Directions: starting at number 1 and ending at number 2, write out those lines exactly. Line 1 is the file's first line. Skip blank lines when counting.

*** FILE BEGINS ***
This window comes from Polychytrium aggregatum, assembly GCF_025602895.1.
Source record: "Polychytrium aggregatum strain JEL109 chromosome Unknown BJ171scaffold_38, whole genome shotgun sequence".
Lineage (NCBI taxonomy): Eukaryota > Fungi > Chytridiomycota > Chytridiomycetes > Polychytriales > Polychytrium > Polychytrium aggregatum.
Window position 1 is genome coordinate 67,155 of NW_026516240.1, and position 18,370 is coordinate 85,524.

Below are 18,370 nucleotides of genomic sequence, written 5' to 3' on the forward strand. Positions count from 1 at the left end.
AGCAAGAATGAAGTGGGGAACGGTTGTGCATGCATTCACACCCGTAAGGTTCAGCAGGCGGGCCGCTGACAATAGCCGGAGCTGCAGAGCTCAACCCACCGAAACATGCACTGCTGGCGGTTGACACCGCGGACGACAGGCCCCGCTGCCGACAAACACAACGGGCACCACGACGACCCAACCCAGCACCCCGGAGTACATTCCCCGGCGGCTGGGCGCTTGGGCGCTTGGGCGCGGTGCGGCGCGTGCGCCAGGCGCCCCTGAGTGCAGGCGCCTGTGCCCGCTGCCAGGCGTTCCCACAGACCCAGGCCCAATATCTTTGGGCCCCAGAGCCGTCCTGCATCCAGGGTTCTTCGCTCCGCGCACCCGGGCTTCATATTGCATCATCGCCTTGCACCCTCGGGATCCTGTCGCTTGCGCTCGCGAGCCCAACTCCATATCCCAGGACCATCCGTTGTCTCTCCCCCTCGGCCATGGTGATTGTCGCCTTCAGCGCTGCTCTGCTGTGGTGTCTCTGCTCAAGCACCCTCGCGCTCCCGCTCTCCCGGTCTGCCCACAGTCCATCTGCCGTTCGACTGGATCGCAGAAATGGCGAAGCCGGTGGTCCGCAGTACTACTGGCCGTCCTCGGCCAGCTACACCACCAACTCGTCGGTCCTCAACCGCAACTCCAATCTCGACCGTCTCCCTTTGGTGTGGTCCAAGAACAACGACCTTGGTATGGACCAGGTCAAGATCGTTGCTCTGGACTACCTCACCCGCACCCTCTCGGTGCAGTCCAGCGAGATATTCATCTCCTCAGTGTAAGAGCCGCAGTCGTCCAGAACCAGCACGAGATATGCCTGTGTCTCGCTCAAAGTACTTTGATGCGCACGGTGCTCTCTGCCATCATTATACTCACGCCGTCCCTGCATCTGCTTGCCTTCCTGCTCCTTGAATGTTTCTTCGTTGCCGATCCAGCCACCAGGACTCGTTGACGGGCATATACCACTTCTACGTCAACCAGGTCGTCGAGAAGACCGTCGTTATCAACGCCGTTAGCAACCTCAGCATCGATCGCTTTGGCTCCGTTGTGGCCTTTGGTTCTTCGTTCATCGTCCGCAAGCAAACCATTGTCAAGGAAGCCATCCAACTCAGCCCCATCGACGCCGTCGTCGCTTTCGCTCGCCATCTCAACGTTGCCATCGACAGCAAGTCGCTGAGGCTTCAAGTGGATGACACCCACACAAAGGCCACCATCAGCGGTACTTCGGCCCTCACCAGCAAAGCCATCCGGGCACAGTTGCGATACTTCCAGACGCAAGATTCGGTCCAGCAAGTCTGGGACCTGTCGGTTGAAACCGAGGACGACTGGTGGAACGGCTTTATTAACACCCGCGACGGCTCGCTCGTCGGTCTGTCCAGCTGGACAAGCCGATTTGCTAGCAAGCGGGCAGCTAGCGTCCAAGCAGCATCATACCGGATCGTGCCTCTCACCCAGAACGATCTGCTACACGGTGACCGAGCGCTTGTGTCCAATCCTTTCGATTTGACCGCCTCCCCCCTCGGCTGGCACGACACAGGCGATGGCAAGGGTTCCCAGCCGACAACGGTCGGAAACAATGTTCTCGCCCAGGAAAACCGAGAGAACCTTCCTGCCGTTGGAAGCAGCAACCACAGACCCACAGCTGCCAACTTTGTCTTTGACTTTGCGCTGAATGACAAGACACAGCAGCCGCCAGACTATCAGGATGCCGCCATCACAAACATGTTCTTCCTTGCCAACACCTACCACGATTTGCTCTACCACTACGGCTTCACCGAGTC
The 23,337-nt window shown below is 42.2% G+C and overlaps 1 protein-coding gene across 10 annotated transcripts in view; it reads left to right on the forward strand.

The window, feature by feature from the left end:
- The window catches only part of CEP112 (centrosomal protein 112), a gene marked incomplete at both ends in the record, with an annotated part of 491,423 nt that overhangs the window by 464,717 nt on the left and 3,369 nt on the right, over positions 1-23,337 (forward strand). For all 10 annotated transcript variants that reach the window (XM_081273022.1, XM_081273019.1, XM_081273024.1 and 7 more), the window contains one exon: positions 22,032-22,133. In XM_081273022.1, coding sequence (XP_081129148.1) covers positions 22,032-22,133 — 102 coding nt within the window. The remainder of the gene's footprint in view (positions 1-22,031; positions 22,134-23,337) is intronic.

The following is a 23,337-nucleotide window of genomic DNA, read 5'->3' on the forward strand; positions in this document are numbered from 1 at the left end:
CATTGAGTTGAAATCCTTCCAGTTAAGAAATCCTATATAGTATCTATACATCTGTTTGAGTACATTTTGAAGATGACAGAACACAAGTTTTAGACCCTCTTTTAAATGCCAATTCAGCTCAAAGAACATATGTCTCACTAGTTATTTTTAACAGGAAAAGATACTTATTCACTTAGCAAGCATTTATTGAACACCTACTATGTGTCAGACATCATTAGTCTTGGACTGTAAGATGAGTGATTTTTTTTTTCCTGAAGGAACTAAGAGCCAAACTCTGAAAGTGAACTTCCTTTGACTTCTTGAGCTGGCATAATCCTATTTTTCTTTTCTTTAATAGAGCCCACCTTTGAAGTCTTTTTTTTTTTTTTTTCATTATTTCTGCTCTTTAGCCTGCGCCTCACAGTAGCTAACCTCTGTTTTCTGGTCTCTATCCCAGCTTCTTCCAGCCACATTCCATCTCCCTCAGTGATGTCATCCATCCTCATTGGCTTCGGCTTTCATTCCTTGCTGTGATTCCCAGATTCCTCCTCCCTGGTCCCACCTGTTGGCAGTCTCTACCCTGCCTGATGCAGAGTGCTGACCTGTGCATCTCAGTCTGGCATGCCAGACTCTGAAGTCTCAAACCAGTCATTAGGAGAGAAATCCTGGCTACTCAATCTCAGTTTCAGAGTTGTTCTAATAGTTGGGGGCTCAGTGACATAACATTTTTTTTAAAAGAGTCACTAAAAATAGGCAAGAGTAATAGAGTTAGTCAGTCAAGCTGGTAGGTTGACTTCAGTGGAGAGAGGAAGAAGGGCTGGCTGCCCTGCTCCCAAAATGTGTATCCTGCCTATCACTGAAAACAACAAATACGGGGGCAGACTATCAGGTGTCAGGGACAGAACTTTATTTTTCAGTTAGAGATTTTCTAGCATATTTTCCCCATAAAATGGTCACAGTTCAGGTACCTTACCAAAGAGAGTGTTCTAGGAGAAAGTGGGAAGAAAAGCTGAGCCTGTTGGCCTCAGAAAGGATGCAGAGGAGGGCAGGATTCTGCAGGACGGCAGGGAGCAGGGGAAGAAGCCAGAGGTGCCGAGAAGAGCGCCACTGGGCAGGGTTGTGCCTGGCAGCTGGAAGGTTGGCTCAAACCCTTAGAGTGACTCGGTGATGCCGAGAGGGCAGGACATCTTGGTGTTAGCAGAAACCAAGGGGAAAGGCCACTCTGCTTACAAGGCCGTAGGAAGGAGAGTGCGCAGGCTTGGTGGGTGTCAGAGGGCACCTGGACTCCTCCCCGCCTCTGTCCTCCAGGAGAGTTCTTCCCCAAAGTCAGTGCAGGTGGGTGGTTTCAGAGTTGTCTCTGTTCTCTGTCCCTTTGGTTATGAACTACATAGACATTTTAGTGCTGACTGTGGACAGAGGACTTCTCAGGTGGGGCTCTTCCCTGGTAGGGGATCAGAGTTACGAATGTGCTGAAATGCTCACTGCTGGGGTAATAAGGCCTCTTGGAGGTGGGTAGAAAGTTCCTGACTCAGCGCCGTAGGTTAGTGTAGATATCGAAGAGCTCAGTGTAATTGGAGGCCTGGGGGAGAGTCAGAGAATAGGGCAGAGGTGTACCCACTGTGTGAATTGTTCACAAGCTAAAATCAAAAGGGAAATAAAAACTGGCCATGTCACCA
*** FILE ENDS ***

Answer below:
This window comes from Polychytrium aggregatum, assembly GCF_025602895.1.
Source record: "Polychytrium aggregatum strain JEL109 chromosome Unknown BJ171scaffold_38, whole genome shotgun sequence".